I’ve just finished reading the book of Andrew Michael Hurley called “The Loney”. Stephen King said “its an amazing piece of fiction”, and he is right. Why have I picked this book at the store..? I don’t know. But I can tell you I’m really glad I did. “The Loney” is a book about Everything 🙂
- about religious families and their kids who grew up in the environment where they have to serve to God, think about each step they make: how to keep the God and Mummer happy?
- about lies, pretending, loosing faith and the struggles, about the road to places where you can find the peace again;
- about hell and paradise, love and hate, desperate hope and the suicide;
- about the secrets: of priests, brothers, lovers, criminals…and even demons?
- about the beauty of the sea, hidden places of England, forgotten stories;
- about the death and life, Eternity and Doom, old houses and a small city, relationships, loneliness and miracles.
I’m going to post a short excerpt from a book and let you decide.
“I have a question for you, boys,” – he said, patting his Bible. “Come the Day of Judgement, who is to be cast down the deepest?”
Paul immediately raised his hand.
“Heathens?” he said.
“No”, said father Wilfred. “Even lower than the heathens.”
“Protestants?” said Paul.
Father Wilfred stopped abruptly and stood in front of Henry.
“What do you think, McCullough?”
Henry looked up at him nervously.
Father Wilfred shook his head.
“No, McCullough,” he said. “The people I’m talking about will look on with envy at the punishments of murderers.”
“Fornicators,” Paul said suddenly.
“Close, Peavey. Onanists,’ said Father Wilfred. ‘Wicked little fellows who have too much time on their hands.’
Henry looked down at his feet.
‘McCullough, your mother tells me that you are an onanist.’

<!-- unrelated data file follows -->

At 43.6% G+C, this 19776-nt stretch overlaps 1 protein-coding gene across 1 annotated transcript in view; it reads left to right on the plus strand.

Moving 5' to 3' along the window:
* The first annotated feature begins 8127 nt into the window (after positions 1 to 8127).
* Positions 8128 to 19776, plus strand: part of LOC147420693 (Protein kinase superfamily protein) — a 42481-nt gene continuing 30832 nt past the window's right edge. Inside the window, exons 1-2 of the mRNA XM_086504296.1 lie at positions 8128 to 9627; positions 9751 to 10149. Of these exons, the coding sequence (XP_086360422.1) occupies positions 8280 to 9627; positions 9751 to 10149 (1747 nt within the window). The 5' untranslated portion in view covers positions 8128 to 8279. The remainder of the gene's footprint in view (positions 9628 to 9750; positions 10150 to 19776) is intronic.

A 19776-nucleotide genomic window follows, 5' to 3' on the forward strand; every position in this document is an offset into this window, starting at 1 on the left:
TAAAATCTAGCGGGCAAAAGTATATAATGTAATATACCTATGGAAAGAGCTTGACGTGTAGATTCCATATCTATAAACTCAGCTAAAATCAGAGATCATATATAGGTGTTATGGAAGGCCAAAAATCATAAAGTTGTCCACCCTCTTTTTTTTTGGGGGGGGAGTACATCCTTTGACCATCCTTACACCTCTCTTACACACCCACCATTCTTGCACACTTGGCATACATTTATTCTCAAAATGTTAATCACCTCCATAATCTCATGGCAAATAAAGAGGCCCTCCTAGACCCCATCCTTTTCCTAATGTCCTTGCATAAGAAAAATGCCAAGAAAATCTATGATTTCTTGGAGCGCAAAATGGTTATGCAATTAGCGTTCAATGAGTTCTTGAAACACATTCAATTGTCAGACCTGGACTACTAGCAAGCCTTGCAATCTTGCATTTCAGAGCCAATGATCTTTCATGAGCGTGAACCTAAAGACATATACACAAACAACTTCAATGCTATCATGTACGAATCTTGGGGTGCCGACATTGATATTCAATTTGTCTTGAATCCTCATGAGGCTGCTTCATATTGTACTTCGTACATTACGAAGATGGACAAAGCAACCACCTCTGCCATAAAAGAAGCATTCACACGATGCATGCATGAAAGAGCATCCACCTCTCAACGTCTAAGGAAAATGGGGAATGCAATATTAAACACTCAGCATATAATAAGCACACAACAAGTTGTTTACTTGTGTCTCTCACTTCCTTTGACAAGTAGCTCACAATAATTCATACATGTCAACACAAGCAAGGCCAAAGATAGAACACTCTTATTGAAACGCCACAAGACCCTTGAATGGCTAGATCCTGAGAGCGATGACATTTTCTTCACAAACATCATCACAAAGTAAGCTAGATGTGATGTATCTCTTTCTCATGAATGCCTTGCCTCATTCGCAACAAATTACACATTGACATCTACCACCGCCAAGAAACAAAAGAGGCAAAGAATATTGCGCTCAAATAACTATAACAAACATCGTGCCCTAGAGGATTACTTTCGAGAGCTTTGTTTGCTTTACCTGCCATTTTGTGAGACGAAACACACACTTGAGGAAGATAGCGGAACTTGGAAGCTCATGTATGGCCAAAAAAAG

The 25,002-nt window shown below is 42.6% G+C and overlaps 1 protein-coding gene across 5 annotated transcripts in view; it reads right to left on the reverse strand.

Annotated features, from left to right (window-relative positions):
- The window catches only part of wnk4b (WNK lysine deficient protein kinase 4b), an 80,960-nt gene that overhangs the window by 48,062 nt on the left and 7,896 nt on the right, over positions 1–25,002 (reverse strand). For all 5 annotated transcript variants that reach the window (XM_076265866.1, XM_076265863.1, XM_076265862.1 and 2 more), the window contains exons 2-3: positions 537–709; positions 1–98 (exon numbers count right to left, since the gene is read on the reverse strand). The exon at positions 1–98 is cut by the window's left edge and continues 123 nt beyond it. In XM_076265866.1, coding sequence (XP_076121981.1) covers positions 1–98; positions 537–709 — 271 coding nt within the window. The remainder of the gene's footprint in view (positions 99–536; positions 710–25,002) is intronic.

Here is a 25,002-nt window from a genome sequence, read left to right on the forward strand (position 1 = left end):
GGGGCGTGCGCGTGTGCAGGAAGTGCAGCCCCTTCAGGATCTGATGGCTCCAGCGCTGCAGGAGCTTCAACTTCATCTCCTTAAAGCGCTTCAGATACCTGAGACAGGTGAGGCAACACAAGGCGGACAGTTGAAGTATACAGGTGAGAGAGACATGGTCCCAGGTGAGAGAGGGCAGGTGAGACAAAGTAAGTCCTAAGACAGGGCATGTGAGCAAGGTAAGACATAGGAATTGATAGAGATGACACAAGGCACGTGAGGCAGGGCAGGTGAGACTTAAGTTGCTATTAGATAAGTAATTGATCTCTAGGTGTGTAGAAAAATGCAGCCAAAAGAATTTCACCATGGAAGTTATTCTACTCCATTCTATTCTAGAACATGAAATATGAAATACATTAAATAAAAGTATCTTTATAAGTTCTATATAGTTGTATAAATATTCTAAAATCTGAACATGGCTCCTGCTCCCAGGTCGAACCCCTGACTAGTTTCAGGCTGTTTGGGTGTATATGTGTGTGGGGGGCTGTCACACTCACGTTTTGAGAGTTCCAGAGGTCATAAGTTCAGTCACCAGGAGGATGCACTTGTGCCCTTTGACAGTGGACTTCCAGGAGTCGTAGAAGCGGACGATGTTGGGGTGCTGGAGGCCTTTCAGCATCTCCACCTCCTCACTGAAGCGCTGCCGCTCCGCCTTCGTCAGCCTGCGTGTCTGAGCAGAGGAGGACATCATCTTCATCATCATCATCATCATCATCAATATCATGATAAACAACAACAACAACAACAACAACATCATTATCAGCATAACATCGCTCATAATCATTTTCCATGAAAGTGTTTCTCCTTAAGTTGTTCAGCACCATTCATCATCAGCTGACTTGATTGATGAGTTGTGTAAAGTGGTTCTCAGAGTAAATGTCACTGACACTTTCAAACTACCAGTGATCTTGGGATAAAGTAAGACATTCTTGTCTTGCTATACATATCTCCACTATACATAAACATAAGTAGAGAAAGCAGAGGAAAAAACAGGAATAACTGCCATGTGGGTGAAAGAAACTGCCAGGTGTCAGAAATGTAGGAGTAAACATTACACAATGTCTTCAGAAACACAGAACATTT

‘Are you calling your mother a liar?’
Henry said nothing.
‘Then what she tells me is true?’
Henry put his head in his hands and Father Wilfred curled his top lip as though he had smelled something unpleasant.
‘Sinful boy,’ he said. ‘I didn’t have time for that kind of behaviour when I was your age. I was too busy begging for the scraps the butchers dog wouldn’t even eat, to feed my family and the family next door. Think of the Poor next time you’re tempted; they don’t have idle hands, lad. They are either working or praying for work.’
‘I’m sorry, Father.’ Henry sobbed.
Father Wilfred continued to glare at Henry, but held out his hands towards me and Paul, and after a moment where we looked at one another uncertainly, we passed him the nettles, which he took from us without flinching.
‘Hands,’ he said to Henry.
‘Give me your hands.’
Henry held out his hands and Father Wilfred put the nettles into his open palms.
‘Squeeze them,’ he said.
‘Please, Father,’ Henry said. I wont do it again.’
‘Squeeze them, McCullough.’
Henry gently closed his hands and Father Wilfred suddenly clamped them tight. Henry cried out, but Father Wilfred only crushed them harder until green juice seeped out from between his fingers and run down his arms.
‘Believe me, McCullough, this is nothing to the pain onanists receive in Hell.’